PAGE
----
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Study: Mindfulness Reduces Stress, Anxiety Among US Health Care Professionals


A new study found that brief mindfulness-based programs can reduce stress and anxiety among US health care professionals.


Brief mindfulness-based intervention can reduce stress and anxiety among US health care professionals, according to a recent clinical trial published August 25, 2020 in JAMA Network Open.

“An important challenge to broad implementation of mindfulness programs in health care settings is the time required for training and practice. A typical mindfulness-based stress reduction (MBSR) program includes 8 weekly, 2.5- to 3-hour in-class practice sessions, 1 full-day silent retreat, and a recommendation for 45 minutes of daily practice. Attrition owing to time and schedule requirements and the cost of a long programs can limit their utilization at the individual and organizational levels,” wrote study authors led by Rezvan Ameli, PhD, senior clinical psychologist, National Institute of Mental Health, National Institutes of Health (NIH), Bethesda, Maryland.

The study assessed the efficacy and feasibility of a brief mindfulness-based self-care (MBSC) program during work hours to reduce stress among health care providers, who were recruited through group emails and flyers posted at the NIH Clinical Center.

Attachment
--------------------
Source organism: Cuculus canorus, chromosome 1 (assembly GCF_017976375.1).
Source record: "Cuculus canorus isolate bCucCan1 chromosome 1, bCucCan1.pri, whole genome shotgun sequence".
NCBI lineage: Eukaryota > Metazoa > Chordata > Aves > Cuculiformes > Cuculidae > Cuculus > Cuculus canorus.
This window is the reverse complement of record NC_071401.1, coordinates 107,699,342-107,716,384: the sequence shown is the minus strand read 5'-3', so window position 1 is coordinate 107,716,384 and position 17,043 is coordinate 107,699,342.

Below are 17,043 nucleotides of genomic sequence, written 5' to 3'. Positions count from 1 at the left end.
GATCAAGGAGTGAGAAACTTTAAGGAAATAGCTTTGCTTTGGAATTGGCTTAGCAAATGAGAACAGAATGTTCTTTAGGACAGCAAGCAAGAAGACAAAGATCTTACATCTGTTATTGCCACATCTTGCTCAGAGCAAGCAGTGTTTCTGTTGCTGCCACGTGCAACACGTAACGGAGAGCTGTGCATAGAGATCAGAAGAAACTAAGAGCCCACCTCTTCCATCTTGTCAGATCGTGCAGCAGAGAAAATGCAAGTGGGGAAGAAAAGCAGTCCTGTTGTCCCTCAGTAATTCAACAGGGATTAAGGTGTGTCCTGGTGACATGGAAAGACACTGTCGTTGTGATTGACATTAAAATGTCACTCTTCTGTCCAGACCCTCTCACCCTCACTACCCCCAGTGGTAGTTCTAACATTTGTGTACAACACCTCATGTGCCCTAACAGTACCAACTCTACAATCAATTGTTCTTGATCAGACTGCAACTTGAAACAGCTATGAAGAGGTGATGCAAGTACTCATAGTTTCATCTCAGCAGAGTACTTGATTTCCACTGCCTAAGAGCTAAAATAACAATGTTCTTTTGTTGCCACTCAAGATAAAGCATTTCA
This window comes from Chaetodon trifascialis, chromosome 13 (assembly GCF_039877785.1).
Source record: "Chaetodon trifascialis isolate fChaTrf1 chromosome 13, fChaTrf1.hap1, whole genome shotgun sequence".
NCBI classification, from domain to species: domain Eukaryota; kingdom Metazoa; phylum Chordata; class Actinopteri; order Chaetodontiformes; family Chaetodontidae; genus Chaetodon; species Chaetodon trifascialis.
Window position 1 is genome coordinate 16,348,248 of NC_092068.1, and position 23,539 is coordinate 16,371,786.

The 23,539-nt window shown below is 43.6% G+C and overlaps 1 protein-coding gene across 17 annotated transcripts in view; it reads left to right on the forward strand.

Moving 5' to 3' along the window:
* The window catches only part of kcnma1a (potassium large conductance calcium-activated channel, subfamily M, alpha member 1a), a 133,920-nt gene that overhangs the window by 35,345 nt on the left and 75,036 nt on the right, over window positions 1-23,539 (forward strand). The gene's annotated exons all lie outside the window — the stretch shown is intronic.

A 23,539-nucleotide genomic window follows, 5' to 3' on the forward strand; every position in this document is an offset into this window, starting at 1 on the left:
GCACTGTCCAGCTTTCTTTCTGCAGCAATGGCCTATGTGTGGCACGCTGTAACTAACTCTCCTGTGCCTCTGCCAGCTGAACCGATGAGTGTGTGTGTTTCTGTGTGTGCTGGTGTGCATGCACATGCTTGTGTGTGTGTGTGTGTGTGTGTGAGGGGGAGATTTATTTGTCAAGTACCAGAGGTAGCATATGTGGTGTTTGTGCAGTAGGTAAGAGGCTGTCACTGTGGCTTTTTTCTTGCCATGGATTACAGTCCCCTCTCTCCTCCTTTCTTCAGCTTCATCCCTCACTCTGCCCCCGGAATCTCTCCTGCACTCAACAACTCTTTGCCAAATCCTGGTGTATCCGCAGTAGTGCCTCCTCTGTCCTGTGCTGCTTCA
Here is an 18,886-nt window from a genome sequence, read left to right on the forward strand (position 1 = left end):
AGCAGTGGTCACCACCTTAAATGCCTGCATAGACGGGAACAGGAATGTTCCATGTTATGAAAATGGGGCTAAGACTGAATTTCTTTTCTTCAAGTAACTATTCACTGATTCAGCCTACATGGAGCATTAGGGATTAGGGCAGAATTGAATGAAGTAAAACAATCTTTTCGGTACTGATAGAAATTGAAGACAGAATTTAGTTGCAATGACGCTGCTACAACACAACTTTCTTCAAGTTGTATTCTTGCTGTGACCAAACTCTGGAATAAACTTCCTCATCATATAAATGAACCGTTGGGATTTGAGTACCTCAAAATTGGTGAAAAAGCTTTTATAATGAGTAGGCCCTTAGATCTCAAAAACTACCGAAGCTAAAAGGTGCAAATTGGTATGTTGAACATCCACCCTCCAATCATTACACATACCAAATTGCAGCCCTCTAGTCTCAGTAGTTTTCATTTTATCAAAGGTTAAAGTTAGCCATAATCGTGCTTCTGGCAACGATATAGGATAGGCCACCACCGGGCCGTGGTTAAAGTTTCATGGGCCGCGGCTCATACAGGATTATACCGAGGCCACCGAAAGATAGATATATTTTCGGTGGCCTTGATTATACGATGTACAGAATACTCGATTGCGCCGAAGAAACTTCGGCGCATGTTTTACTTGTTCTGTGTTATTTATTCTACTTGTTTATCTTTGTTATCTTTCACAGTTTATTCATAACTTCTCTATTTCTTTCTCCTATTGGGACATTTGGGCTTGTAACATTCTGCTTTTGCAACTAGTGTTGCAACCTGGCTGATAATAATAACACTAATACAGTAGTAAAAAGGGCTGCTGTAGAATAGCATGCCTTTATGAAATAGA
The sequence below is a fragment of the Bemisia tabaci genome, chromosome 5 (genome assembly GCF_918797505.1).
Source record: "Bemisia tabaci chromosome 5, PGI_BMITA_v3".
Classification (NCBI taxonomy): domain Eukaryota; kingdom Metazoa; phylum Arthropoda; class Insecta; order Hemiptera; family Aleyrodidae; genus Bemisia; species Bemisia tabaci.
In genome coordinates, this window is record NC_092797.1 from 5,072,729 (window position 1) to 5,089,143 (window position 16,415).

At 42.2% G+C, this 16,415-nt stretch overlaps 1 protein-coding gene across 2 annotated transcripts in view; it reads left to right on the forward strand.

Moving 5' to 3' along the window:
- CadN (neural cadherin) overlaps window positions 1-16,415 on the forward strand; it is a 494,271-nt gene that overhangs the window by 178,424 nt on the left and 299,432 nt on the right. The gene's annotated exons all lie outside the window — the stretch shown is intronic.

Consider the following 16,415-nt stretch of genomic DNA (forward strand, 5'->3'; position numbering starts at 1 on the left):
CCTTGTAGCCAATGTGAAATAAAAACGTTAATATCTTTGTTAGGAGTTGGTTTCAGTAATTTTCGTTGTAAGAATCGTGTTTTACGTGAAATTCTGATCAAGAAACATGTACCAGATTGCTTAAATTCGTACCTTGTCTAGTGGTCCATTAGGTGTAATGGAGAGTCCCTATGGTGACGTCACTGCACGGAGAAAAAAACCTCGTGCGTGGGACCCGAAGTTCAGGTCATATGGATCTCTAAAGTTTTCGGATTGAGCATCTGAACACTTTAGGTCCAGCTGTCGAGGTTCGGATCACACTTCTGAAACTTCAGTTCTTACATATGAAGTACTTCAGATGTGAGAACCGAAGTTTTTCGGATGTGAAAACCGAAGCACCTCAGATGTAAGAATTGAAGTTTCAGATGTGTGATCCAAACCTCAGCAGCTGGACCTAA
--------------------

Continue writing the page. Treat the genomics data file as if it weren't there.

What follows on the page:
The study was conducted between September 2017 and May 2018 and participants were randomly assigned to either 5 weekly, 1.5-hour in-class MBSC training sessions or life-as-usual control.

The primary outcome was stress level and secondary outcomes included anxiety, burnout, positive and negative affect, mindfulness as a trait and state, and self-care. Assessments were conducted at baseline and at 5 weeks in the intervention and control groups, as well as at follow-up (week 13) in the intervention group to test for a maintenance effect.

A total of 78 participants completed the study at 5 weeks and were included in a modified intent-to-treat analysis. Of those participants, 43 were in the MBSC group and 35 were in the control group.

At the end of the 5 weeks, the MBSC group exhibited reduced levels of stress and anxiety as well as improved positive affect, state mindfulness, and mindful self-care compared to the control group. Burnout, negative affect, and trait mindfulness levels did not differ between groups.

Through follow-up, the MBSC group demonstrated sustained reductions in stress, anxiety, trait mindfulness, and state mindfulness.

“Engaging both individual and organizational involvement toward reducing stress and enhancing mindfulness may have far-reaching effects on employee health, patient outcomes, and organizational success. The effect of employee gains on patient outcomes remains an important subject for future inquiries,” concluded authors.

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